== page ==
He further writes: " In a displacement boat the smoother you make the transition between midships and the aft waterline, the better. The more abrupt the run, and the more immersed the transom, the more drag on a displacement hull. Period." Rocker, whether it be full length or partial (between more abrupt end curves), will ease this transition, and, if this be true (likely), reduce drag.
In other words, some of my conclusions are at best suspect. Even more so than usual, that is! 8)
RE maneuverablilty -- This agrees with our experience on LUNA (fully rockered, Advanced Sharpie), who could turn on a dime. SLACKTIDE (deadflat, box barge) has a wider turning radius, but not bad. Turns on a nickle? Both have high aspect ratio lateral resistance devices (leeboardy off-centerboards) and big rudders, which I'm guessing play more of a role than mid-bottom profile in shoal boats.
RE speed -- In practice, I doubt one could tell a difference in real world situations. Both LUNA and SLACKTIDE get to hull speed, and it doesn't take a fair gale to do it. Meanwhile a lot of other factors weigh in... size of boat, end curve placement and heights (for another post), ballast and loading, sail area and shape, sea state (bucket o' worms, right there!), angle of heel and course to waves and so on.
RE grounding -- Generally, a rockered bottom is stiffer, all else being equal, than a deadflat. Even if the deadflat has supporting structures (e.g., vertical faces of furnishings), these break the large deadflat into smaller ones, each of which will flex a little more than if they were rockered.
Grounding on rockered 'belly' concentrates the weight of the boat on a relatively narrow, thwartships band running across the point of deepest draft. In LUNA (aggressively rockered) this was an area between one and two feet by eight feet (depending on how yielding the ground). Grounding on SLACKTIDE's deadflat, the boat's weight is spread out, much like an elephant's foot.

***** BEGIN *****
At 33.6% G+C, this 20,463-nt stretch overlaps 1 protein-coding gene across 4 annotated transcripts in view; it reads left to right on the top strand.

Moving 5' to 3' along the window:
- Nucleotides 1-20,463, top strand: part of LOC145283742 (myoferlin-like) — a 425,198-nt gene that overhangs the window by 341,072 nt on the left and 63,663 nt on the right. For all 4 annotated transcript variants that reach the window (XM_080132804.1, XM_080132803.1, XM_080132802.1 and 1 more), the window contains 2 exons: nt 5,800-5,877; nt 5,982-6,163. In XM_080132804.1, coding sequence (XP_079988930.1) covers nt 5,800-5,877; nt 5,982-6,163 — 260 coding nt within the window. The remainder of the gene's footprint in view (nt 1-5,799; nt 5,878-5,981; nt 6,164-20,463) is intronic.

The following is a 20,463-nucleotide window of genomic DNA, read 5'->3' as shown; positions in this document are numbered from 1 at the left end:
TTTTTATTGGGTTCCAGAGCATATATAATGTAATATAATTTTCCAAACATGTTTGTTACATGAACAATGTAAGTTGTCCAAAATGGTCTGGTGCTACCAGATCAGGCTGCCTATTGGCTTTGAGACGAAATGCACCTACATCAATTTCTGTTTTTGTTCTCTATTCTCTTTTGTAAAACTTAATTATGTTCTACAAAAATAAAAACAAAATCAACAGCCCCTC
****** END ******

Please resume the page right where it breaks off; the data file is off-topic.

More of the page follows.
Question is, is you a gazelle or is you a elephant?
Actually, I don't think this matters much, either. I've seen hulls of both types and similar scantlings (structural dimensions) do fine, grounding on reasonable bottom.
Nevertheless, I personally incline to the deadflat here, too.
If one settles onto a sharp rock, PSI (Pounds per Square Inch) skyrockets at its tip. Focused PSI like this is what allows a thin, pointy nail to be driven into hardwood. Fortunately, considerable hull weight is supported by whatever other part of the bottom settles down, relieving some load on the rock. But still.
This is usually happens in a triangular pattern... the rock forms the apex of the triangle, while the baseline, opposite, relieves load. The baseline could either be an opposite chine, or a thwartships area toward one end, depending on where the rock contacts the bottom (picture the rock like a jack lifting the hull from the ground... around what line will the hull rotate as the jack lifts?).
In a rockered bottom, worst case scenario is a very short baseline (the low point of one chine or the other). A deadflat puts down a long baseline (the chine along one side of the deadflat). It's 'worst' case (settling onto thwartships band) is the rockered bottom's best case.
However, in both LUNA and SLACKTIDE, what slight bottom damage we've suffered had nothing to do with shape, but rather, concentrated PSI's locally exceeding the crush strength of our (copper plated) plywood bottom. Makes a divot.
So. My state-of-the-art preference (where barges are concerned) is for the deadflat... not just as a worthwhile compromise, but as all-round winner. See CAUTION, above.
PS... When rolling LUNA, one annoying habit emerged. It's uphill and down over rollers, and her belly tends to bottom out very shortly between rollers. SLACKTIDE's deadflat makes rollering a piece o' cake!